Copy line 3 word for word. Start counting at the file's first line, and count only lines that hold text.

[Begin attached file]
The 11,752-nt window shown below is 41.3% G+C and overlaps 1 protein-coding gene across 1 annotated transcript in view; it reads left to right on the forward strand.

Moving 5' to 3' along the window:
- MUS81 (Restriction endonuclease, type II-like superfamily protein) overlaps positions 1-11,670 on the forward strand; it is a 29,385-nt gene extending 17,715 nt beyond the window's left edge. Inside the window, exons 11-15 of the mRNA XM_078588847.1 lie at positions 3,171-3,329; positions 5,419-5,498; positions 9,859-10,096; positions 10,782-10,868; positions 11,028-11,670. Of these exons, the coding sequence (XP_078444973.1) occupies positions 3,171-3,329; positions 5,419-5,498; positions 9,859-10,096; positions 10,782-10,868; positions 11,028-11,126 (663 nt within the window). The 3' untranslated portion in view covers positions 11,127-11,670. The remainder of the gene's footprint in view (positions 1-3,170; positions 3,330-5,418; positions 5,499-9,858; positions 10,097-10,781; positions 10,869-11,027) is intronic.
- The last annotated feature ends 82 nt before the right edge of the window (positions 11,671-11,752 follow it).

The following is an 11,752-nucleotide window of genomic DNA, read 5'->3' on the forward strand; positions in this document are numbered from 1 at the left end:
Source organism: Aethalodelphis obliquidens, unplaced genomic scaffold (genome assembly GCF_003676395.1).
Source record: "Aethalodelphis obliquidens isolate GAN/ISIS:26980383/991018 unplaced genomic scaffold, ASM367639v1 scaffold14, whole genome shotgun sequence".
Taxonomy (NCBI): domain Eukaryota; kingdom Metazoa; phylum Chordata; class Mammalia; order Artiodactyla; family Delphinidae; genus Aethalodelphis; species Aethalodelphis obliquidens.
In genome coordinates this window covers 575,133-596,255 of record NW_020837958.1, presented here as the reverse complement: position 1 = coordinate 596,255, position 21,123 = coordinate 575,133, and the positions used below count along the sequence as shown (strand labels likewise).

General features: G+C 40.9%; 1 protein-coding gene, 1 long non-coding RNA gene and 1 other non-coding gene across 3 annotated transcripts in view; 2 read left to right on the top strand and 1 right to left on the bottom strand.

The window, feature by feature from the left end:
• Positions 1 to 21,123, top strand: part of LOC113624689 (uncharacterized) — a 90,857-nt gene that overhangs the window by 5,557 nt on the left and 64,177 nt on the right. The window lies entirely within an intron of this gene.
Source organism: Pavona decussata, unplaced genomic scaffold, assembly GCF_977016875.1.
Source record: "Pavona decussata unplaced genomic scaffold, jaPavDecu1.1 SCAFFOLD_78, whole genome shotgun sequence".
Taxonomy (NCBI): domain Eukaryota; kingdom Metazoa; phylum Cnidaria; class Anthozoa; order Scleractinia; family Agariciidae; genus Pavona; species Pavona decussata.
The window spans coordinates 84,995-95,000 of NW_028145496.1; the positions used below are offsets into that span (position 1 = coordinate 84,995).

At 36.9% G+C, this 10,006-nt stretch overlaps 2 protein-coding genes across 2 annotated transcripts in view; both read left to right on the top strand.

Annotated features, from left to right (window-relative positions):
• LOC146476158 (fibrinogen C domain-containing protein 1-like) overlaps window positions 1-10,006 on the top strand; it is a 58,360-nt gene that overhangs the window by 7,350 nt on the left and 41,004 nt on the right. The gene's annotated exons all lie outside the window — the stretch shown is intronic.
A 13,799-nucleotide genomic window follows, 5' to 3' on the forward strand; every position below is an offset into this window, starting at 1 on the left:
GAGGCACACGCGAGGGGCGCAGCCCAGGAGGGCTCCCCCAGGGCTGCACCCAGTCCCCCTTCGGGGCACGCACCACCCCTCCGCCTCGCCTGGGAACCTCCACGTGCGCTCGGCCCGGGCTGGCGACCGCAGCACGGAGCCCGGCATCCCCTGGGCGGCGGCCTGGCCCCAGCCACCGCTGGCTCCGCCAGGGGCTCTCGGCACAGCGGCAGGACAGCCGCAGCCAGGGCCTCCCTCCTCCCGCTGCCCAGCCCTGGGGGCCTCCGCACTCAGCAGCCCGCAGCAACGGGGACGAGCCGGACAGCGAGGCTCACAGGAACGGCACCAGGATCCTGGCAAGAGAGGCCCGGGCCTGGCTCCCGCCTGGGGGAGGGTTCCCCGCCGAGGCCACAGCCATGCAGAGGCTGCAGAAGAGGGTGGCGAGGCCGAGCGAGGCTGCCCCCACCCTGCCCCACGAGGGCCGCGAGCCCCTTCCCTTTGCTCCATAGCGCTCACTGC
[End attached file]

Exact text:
- MUS81 (Restriction endonuclease, type II-like superfamily protein) overlaps positions 1-11,670 on the forward strand; it is a 29,385-nt gene extending 17,715 nt beyond the window's left edge. Inside the window, exons 11-15 of the mRNA XM_078588847.1 lie at positions 3,171-3,329; positions 5,419-5,498; positions 9,859-10,096; positions 10,782-10,868; positions 11,028-11,670. Of these exons, the coding sequence (XP_078444973.1) occupies positions 3,171-3,329; positions 5,419-5,498; positions 9,859-10,096; positions 10,782-10,868; positions 11,028-11,126 (663 nt within the window). The 3' untranslated portion in view covers positions 11,127-11,670. The remainder of the gene's footprint in view (positions 1-3,170; positions 3,330-5,418; positions 5,499-9,858; positions 10,097-10,781; positions 10,869-11,027) is intronic.